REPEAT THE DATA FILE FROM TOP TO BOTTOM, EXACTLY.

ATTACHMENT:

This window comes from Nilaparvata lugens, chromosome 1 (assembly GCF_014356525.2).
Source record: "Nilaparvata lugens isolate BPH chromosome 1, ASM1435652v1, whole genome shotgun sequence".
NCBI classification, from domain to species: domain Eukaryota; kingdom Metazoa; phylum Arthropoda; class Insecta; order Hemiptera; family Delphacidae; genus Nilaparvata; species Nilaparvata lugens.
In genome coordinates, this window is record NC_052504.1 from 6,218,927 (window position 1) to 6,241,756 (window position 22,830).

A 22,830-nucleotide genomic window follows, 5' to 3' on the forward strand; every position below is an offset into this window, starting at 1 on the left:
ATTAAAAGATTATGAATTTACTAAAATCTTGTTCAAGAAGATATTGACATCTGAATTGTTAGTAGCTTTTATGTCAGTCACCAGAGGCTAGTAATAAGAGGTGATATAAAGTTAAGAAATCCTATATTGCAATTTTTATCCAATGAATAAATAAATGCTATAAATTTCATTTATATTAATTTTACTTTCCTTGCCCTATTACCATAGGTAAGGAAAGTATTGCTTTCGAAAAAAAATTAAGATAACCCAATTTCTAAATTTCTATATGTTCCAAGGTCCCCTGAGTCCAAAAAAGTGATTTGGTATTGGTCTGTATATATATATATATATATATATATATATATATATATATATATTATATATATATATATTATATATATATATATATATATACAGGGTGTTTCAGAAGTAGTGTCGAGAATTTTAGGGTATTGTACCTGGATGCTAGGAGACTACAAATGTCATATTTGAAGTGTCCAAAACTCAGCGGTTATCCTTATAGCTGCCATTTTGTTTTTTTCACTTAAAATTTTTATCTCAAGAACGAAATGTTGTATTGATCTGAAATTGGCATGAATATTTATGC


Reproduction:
This window comes from Nilaparvata lugens, chromosome 1 (assembly GCF_014356525.2).
Source record: "Nilaparvata lugens isolate BPH chromosome 1, ASM1435652v1, whole genome shotgun sequence".
NCBI classification, from domain to species: domain Eukaryota; kingdom Metazoa; phylum Arthropoda; class Insecta; order Hemiptera; family Delphacidae; genus Nilaparvata; species Nilaparvata lugens.
In genome coordinates, this window is record NC_052504.1 from 6,218,927 (window position 1) to 6,241,756 (window position 22,830).

A 22,830-nucleotide genomic window follows, 5' to 3' on the forward strand; every position below is an offset into this window, starting at 1 on the left:
ATTAAAAGATTATGAATTTACTAAAATCTTGTTCAAGAAGATATTGACATCTGAATTGTTAGTAGCTTTTATGTCAGTCACCAGAGGCTAGTAATAAGAGGTGATATAAAGTTAAGAAATCCTATATTGCAATTTTTATCCAATGAATAAATAAATGCTATAAATTTCATTTATATTAATTTTACTTTCCTTGCCCTATTACCATAGGTAAGGAAAGTATTGCTTTCGAAAAAAAATTAAGATAACCCAATTTCTAAATTTCTATATGTTCCAAGGTCCCCTGAGTCCAAAAAAGTGATTTGGTATTGGTCTGTATATATATATATATATATATATATATATATATATATATATATTATATATATATATATTATATATATATATATATATATACAGGGTGTTTCAGAAGTAGTGTCGAGAATTTTAGGGTATTGTACCTGGATGCTAGGAGACTACAAATGTCATATTTGAAGTGTCCAAAACTCAGCGGTTATCCTTATAGCTGCCATTTTGTTTTTTTCACTTAAAATTTTTATCTCAAGAACGAAATGTTGTATTGATCTGAAATTGGCATGAATATTTATGC